Tim Purtell
June 20, 2003 AT 04:00 AM EDT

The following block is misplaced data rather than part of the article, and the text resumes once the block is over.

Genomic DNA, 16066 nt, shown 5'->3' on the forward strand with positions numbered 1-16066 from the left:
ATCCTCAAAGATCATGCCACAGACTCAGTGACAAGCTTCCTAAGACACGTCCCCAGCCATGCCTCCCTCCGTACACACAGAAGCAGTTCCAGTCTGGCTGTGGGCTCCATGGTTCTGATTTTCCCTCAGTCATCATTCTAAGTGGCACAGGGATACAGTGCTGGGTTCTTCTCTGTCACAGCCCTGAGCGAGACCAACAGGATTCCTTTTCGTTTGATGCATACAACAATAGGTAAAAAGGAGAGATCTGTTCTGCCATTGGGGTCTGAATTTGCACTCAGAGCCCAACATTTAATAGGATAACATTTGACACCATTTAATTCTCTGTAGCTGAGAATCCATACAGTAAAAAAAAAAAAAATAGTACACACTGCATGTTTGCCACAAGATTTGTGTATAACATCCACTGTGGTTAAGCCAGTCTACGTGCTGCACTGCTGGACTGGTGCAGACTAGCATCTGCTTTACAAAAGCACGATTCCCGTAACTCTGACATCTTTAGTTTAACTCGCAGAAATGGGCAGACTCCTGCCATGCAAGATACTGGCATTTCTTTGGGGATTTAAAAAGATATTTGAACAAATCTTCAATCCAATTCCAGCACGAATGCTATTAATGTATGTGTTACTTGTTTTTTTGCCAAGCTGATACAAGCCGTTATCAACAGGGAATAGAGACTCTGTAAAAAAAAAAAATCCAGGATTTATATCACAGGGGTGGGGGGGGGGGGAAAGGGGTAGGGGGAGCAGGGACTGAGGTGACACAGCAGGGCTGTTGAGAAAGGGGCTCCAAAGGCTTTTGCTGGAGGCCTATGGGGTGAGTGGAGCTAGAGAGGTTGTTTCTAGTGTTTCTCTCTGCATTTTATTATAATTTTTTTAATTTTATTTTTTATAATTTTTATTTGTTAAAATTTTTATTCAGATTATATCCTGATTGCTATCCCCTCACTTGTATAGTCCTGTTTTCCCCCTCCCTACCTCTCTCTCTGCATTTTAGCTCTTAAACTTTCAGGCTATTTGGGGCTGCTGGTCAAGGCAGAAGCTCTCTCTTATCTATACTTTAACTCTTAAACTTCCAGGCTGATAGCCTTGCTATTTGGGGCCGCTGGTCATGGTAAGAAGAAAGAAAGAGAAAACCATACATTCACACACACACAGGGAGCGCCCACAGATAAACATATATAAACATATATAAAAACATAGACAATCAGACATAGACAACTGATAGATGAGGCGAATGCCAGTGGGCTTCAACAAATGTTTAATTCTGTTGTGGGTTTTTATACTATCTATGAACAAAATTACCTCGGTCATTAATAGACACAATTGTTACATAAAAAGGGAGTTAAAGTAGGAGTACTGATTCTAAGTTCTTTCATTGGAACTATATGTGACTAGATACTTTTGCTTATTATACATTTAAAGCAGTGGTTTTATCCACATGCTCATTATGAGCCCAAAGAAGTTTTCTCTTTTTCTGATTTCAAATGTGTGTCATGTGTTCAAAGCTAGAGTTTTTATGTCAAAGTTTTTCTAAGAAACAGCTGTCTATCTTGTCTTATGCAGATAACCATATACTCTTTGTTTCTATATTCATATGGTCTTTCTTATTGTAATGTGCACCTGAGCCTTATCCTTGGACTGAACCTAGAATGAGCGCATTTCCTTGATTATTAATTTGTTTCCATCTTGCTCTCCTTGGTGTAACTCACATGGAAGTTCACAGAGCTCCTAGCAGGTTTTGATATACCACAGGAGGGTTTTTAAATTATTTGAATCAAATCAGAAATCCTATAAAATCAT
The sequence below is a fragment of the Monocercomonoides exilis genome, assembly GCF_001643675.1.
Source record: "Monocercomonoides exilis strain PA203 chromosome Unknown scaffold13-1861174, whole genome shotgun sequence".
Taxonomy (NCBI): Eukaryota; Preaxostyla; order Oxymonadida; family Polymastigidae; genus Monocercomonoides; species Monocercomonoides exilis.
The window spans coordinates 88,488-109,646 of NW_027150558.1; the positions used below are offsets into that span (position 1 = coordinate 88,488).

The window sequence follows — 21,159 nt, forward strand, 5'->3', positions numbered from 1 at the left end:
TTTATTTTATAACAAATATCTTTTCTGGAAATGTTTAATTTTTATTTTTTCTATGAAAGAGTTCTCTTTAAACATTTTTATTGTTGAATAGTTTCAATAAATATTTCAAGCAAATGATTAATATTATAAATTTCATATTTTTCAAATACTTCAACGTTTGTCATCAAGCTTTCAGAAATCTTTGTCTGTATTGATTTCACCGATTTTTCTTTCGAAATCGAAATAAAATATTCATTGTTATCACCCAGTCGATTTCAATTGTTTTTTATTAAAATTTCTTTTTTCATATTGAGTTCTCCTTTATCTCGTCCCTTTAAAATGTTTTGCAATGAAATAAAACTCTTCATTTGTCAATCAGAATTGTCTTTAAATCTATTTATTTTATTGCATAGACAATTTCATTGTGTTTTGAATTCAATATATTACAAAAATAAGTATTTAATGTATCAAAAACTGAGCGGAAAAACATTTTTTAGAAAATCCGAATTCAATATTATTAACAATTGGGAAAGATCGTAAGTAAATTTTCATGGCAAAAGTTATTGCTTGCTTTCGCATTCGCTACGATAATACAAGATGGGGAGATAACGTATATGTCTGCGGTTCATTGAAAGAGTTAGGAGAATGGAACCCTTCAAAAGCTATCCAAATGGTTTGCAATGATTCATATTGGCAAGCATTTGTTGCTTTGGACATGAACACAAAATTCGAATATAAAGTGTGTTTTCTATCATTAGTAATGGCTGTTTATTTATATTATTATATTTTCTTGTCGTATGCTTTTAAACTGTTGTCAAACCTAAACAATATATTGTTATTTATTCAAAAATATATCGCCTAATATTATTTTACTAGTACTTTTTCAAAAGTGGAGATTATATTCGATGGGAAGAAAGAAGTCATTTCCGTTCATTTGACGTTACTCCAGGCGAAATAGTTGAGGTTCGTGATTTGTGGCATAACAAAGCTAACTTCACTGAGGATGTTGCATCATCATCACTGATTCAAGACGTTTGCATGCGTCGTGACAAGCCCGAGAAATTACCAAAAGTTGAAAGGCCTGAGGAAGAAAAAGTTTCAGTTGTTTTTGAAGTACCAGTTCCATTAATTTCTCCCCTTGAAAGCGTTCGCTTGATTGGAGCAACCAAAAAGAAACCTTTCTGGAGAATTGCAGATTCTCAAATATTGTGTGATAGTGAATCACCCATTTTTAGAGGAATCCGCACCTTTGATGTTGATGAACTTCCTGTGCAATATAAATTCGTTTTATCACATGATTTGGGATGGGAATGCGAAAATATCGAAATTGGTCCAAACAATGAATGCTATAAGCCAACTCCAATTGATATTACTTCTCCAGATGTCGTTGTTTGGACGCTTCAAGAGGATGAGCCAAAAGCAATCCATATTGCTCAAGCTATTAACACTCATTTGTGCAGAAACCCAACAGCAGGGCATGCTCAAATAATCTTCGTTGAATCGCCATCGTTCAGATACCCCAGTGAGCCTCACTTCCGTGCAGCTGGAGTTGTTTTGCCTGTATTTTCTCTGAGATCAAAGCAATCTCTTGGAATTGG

A maverick auteur of the silent cinema, Erich von Stroheim was notorious for burning through studio money in maniacal pursuit of celluloid perfection. And when his extravagance was too much (which was often), most of his films were taken away and whittled down. Yet even in its abridged form, his work retains a gutsy modernity. ”Blind Husbands,” about a romantic triangle, has charged moments of erotic longing. ”Foolish Wives” is novelistically rich. In ”Queen Kelly,” Gloria Swanson goes from convent innocent to brothel bride in what was intended as another lengthy masterwork. Unfortunately, Swanson, also the producer, fired von Stroheim and aborted the production when she became uneasy with the film’s costliness and gleeful depravity. That he was reunited with Swanson as Max, Norma Desmond’s former director, in ”Sunset Boulevard” was irony at its most delicious. ”Husbands”: B; ”Wives”: B+; ”Kelly”: A-

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